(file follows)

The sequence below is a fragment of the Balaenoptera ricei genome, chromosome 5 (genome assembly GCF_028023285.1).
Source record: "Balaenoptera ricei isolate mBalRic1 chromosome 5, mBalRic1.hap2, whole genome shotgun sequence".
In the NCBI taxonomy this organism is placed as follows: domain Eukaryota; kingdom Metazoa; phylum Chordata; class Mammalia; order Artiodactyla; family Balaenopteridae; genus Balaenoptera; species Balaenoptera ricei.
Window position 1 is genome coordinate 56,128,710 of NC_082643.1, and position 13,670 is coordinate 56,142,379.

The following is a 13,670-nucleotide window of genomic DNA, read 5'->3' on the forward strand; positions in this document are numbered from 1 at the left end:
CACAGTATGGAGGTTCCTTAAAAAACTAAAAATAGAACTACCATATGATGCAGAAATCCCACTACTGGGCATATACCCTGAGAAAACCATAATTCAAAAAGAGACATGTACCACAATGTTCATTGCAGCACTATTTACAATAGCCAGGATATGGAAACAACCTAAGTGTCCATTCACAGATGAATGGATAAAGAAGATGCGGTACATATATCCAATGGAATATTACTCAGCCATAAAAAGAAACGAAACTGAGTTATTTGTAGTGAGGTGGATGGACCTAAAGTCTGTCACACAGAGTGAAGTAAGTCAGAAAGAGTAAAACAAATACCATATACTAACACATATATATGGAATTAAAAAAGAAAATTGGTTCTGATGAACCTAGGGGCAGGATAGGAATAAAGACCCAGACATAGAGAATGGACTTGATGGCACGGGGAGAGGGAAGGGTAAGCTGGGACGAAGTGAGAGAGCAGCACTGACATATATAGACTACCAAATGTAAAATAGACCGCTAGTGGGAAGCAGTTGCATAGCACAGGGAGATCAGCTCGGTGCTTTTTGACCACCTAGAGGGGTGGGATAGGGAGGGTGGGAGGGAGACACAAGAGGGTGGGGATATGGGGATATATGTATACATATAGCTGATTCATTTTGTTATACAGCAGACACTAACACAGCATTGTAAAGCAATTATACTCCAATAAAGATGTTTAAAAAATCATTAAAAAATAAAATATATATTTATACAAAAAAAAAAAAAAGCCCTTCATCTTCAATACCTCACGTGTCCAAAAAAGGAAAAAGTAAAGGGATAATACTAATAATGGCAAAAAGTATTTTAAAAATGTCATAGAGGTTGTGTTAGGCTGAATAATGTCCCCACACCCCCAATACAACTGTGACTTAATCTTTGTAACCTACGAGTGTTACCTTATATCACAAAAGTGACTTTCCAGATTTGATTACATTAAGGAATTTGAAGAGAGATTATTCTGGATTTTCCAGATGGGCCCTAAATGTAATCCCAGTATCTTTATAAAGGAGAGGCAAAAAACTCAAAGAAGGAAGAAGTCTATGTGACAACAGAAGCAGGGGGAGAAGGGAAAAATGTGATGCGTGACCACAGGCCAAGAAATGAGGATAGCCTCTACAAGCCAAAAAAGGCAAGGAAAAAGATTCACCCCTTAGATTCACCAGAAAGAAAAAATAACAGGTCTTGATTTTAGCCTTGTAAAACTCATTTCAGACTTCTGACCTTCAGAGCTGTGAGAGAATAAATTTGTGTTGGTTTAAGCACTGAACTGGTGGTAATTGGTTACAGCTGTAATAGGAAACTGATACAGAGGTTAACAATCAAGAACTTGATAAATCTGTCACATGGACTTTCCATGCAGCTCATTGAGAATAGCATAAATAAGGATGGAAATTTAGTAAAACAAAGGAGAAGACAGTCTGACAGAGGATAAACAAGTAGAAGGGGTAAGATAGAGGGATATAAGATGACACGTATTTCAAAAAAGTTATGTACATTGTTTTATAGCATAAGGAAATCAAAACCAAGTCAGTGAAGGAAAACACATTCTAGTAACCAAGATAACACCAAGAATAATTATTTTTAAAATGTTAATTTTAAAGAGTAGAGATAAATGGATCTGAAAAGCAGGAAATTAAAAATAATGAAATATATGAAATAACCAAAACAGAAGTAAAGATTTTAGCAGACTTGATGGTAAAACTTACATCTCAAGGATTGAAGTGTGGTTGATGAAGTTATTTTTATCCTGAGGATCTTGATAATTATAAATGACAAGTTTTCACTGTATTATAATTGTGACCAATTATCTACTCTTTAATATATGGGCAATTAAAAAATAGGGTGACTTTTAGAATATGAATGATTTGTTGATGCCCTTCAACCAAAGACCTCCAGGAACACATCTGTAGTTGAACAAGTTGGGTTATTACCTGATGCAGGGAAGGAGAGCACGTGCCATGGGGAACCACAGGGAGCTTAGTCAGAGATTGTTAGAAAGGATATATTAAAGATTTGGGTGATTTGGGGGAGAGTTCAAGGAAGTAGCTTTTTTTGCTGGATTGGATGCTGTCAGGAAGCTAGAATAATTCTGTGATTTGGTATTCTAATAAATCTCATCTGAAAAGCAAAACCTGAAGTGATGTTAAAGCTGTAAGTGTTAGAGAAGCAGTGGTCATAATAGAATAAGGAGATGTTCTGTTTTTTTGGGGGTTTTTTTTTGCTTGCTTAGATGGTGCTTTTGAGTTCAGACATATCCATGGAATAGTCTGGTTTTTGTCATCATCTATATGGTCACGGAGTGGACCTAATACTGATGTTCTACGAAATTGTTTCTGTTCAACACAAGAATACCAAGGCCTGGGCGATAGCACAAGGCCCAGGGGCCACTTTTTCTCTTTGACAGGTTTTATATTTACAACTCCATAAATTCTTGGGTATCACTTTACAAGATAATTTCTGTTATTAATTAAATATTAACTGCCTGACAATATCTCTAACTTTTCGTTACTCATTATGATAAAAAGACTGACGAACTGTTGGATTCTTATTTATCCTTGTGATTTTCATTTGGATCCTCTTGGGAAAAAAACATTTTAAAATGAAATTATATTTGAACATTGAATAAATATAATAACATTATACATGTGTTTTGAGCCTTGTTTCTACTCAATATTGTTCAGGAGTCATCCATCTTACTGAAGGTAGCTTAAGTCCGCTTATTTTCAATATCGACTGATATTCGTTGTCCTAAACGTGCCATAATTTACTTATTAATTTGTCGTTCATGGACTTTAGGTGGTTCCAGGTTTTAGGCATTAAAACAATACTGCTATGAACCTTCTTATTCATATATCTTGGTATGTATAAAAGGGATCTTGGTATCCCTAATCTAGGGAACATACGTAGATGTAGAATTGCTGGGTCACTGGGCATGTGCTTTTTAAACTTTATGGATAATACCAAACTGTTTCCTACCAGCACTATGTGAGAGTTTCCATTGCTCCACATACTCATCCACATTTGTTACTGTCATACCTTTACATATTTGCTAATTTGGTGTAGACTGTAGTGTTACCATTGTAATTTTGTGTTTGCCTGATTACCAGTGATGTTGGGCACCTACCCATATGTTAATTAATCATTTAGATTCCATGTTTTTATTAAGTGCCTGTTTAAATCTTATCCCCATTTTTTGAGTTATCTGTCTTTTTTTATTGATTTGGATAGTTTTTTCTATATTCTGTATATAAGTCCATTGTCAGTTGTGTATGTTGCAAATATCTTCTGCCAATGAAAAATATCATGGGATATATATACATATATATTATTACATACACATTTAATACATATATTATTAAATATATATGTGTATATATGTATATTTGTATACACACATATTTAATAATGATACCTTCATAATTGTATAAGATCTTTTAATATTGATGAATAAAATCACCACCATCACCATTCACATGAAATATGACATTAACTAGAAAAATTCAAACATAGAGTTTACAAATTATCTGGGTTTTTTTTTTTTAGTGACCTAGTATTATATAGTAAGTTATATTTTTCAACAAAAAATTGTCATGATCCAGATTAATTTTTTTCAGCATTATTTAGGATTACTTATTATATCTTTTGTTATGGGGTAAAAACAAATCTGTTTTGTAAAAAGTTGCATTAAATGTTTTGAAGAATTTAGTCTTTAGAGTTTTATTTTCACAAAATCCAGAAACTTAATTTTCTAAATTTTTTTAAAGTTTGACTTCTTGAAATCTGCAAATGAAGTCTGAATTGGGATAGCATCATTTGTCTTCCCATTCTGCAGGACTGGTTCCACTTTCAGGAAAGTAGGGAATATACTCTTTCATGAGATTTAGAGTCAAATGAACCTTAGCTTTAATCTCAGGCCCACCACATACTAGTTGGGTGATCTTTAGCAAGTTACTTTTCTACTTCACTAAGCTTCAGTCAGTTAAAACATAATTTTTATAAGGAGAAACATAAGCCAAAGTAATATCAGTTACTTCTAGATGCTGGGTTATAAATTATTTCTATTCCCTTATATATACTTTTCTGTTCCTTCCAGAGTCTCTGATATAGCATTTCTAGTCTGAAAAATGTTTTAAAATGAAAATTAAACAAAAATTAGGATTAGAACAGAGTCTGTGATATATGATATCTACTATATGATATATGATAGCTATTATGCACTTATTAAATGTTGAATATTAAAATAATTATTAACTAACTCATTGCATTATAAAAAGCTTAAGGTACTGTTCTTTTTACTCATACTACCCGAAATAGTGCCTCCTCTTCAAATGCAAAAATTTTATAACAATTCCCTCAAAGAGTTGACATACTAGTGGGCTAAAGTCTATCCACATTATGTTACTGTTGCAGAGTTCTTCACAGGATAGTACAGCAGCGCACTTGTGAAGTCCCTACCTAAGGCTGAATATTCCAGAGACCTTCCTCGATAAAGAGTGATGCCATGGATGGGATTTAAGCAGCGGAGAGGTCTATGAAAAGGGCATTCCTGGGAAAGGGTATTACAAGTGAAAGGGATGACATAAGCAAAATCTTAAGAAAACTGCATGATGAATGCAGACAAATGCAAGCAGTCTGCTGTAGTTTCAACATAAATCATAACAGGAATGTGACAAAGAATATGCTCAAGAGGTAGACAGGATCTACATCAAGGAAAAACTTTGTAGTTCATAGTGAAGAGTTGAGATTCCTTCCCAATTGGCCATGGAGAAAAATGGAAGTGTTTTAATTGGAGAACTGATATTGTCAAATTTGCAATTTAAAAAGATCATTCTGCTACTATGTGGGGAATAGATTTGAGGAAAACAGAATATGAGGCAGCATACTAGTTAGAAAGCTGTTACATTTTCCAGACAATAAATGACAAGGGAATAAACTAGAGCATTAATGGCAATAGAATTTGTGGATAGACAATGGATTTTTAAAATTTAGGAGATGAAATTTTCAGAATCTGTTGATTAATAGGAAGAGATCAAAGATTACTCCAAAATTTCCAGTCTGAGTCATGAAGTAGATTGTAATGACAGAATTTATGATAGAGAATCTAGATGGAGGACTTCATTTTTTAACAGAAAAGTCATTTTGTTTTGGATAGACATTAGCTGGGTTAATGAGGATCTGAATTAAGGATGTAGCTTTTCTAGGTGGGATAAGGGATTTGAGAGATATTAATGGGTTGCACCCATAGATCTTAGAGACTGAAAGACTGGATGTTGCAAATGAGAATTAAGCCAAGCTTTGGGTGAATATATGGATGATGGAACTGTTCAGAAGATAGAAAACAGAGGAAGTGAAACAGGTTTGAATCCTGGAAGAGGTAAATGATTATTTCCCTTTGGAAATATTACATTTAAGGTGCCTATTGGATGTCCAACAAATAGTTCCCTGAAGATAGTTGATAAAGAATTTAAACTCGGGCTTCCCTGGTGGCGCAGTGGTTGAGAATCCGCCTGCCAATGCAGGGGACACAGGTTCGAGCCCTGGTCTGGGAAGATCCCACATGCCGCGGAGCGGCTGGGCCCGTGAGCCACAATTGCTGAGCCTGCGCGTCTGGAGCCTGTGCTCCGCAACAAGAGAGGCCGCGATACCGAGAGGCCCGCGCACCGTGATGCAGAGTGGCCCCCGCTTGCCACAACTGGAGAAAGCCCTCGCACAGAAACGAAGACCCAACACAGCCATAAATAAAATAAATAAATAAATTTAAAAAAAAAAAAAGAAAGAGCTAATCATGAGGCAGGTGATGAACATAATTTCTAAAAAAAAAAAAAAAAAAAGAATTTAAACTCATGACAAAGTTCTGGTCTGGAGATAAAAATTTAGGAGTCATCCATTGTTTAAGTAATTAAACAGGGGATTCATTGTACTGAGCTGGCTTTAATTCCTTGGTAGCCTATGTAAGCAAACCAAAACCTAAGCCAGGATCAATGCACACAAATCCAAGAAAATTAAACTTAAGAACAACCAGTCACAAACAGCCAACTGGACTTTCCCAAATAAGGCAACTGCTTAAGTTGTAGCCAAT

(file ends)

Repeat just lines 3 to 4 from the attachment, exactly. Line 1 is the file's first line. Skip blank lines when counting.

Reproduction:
In the NCBI taxonomy this organism is placed as follows: domain Eukaryota; kingdom Metazoa; phylum Chordata; class Mammalia; order Artiodactyla; family Balaenopteridae; genus Balaenoptera; species Balaenoptera ricei.
Window position 1 is genome coordinate 56,128,710 of NC_082643.1, and position 13,670 is coordinate 56,142,379.